On a mild winter's evening in 1850, Isabella Robinson set out for a party. Her carriage bumped across the wide cobbled streets of Edinburgh's Georgian New Town and drew up at 8 Royal Circus, a grand sandstone terrace lit by gas lamps.
The guests were gathered in the high, airy drawing rooms on the first floor, the ladies in glinting silk and satin pulled tight over boned corsets; the gentlemen in tailcoats, waistcoats and neckties. When Mrs Robinson joined the throng she was at once enchanted by a Mr Edward Lane, a handsome medical student ten years her junior. He was 'fascinating', she told her diary, before chastising herself for being so susceptible to a man's charms. But a wish had taken hold of her, which she was to find hard to shake...
Like her previous book, I was hooked after the first few pages. It's as good as non-fiction could possibly get ( Victoria Hislop, Daily Mail)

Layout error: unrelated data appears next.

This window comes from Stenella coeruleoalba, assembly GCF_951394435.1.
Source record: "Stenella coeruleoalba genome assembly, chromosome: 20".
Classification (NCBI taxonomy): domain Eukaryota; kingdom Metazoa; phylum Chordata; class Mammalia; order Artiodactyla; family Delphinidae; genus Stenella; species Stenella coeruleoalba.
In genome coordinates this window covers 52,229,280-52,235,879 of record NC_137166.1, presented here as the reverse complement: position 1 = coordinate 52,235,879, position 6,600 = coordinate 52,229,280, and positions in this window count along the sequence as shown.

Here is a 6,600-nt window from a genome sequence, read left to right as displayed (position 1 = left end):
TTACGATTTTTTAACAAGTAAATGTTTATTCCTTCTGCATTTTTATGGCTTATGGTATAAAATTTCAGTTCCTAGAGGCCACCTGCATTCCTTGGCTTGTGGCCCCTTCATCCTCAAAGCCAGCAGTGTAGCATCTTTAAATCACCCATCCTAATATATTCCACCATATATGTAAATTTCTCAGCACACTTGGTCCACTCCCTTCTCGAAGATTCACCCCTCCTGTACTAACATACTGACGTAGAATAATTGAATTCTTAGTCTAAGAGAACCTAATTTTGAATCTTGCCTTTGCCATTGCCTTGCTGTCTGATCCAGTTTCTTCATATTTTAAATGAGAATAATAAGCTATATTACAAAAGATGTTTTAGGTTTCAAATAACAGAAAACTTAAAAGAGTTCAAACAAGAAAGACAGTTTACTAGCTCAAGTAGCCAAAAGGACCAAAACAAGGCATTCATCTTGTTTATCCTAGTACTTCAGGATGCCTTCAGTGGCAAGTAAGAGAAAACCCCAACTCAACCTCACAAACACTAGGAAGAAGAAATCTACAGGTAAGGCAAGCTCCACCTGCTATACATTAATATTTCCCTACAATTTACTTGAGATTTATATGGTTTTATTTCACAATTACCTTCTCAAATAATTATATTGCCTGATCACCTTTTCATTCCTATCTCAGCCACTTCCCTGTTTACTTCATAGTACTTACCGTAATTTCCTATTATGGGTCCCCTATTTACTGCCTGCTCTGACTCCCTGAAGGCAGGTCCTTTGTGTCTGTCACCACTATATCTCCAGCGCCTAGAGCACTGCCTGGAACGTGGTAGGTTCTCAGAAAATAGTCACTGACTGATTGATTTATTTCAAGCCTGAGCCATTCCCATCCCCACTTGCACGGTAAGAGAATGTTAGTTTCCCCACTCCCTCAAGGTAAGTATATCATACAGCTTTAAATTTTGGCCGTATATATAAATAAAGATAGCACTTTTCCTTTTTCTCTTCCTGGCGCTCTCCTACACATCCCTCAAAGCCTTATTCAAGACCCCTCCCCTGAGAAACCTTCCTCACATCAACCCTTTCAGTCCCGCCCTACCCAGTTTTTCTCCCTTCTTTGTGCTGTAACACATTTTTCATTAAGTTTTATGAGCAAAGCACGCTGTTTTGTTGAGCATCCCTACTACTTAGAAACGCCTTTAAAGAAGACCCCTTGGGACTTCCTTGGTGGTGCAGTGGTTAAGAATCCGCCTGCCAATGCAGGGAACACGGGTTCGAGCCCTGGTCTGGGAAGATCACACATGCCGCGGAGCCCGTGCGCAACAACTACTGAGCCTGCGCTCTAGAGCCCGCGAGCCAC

Extraordinary ... As one would expect from the author of The Suspicions of Mr Whicher, the material here is handled with confident subtlety. The history goes from the individual to the individual's world with seductive ease. This is a highly considered social history teased ... fascinating ***** ( Philippa Gregory Daily Telegraph)
Summerscale strikes non-fiction gold for the third time ( Independent on Sunday)
As in the wildly successful The Suspicions of Mr Whicher, the strange tale of Mrs Robinson acts as a whirlpool for all the furious undercurrents of an era. Summerscale's brilliance lies not only in recognising the power of a particular story, but in charting, with beautiful precision, its strange echoes and reverberations ***** ( Craig Brown Mail on Sunday 'Book of the Week')
You'll find Fifty Shades of Grey on beaches everywhere ... but the story of Mrs Robinson deserves a place on summer reading lists. She is pretty hot stuff ( Boston Globe)
A masterful retelling of a true Victorian scandal ... a breathtaking achievement ... Summerscale's account of this court case is faultless; her seemingly inexhaustible capacity for research renders what could be tedious and vividly dry alive ... I'm all admiration: she has turned a sepia photograph, curling and tattered, into a film that runs through the mind in glorious and unimpeachable Technicolor ( Rachel Cooke Observer)